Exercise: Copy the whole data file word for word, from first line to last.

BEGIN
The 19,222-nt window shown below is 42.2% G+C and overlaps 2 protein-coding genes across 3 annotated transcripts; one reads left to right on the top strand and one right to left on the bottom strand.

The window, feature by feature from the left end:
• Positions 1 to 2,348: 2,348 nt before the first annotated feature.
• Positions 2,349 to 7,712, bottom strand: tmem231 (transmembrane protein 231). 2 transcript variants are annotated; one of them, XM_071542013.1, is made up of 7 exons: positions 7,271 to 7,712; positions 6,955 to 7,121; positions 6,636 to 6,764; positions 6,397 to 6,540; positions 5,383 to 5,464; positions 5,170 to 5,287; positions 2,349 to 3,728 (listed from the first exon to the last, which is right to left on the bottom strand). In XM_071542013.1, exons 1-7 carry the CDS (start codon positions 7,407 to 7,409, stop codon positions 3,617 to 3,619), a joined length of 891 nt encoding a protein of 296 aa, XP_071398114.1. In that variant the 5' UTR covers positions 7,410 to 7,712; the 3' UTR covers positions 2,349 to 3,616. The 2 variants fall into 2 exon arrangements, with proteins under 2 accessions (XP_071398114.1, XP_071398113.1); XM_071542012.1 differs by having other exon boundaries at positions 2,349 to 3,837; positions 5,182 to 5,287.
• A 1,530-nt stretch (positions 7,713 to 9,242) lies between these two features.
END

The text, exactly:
The 19,222-nt window shown below is 42.2% G+C and overlaps 2 protein-coding genes across 3 annotated transcripts; one reads left to right on the top strand and one right to left on the bottom strand.

The window, feature by feature from the left end:
• Positions 1 to 2,348: 2,348 nt before the first annotated feature.
• Positions 2,349 to 7,712, bottom strand: tmem231 (transmembrane protein 231). 2 transcript variants are annotated; one of them, XM_071542013.1, is made up of 7 exons: positions 7,271 to 7,712; positions 6,955 to 7,121; positions 6,636 to 6,764; positions 6,397 to 6,540; positions 5,383 to 5,464; positions 5,170 to 5,287; positions 2,349 to 3,728 (listed from the first exon to the last, which is right to left on the bottom strand). In XM_071542013.1, exons 1-7 carry the CDS (start codon positions 7,407 to 7,409, stop codon positions 3,617 to 3,619), a joined length of 891 nt encoding a protein of 296 aa, XP_071398114.1. In that variant the 5' UTR covers positions 7,410 to 7,712; the 3' UTR covers positions 2,349 to 3,616. The 2 variants fall into 2 exon arrangements, with proteins under 2 accessions (XP_071398114.1, XP_071398113.1); XM_071542012.1 differs by having other exon boundaries at positions 2,349 to 3,837; positions 5,182 to 5,287.
• A 1,530-nt stretch (positions 7,713 to 9,242) lies between these two features.